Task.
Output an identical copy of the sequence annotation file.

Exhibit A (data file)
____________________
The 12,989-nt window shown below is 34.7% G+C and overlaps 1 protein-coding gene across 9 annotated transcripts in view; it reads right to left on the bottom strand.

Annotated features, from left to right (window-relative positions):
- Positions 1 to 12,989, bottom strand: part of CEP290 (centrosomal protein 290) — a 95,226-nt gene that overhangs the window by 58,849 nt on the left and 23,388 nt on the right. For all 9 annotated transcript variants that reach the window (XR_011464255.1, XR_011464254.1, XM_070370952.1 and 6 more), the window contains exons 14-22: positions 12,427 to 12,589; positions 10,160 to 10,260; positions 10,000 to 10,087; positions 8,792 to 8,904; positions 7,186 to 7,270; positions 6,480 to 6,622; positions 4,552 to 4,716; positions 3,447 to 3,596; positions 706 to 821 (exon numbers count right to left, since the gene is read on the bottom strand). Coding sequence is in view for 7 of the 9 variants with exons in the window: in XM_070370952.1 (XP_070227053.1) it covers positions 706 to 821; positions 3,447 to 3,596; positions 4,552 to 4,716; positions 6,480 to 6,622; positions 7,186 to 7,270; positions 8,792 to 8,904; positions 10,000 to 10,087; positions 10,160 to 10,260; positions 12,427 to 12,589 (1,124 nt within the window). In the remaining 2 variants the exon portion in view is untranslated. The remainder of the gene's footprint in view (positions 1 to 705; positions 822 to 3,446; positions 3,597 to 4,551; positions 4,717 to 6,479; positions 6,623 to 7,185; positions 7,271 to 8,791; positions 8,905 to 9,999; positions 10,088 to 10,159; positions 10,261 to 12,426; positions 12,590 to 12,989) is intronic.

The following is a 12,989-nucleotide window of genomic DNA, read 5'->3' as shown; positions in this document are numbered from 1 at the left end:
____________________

The 12,989-nt window shown below is 34.7% G+C and overlaps 1 protein-coding gene across 9 annotated transcripts in view; it reads right to left on the bottom strand.

Annotated features, from left to right (window-relative positions):
- Positions 1 to 12,989, bottom strand: part of CEP290 (centrosomal protein 290) — a 95,226-nt gene that overhangs the window by 58,849 nt on the left and 23,388 nt on the right. For all 9 annotated transcript variants that reach the window (XR_011464255.1, XR_011464254.1, XM_070370952.1 and 6 more), the window contains exons 14-22: positions 12,427 to 12,589; positions 10,160 to 10,260; positions 10,000 to 10,087; positions 8,792 to 8,904; positions 7,186 to 7,270; positions 6,480 to 6,622; positions 4,552 to 4,716; positions 3,447 to 3,596; positions 706 to 821 (exon numbers count right to left, since the gene is read on the bottom strand). Coding sequence is in view for 7 of the 9 variants with exons in the window: in XM_070370952.1 (XP_070227053.1) it covers positions 706 to 821; positions 3,447 to 3,596; positions 4,552 to 4,716; positions 6,480 to 6,622; positions 7,186 to 7,270; positions 8,792 to 8,904; positions 10,000 to 10,087; positions 10,160 to 10,260; positions 12,427 to 12,589 (1,124 nt within the window). In the remaining 2 variants the exon portion in view is untranslated. The remainder of the gene's footprint in view (positions 1 to 705; positions 822 to 3,446; positions 3,597 to 4,551; positions 4,717 to 6,479; positions 6,623 to 7,185; positions 7,271 to 8,791; positions 8,905 to 9,999; positions 10,088 to 10,159; positions 10,261 to 12,426; positions 12,590 to 12,989) is intronic.

The following is a 12,989-nucleotide window of genomic DNA, read 5'->3' as shown; positions in this document are numbered from 1 at the left end: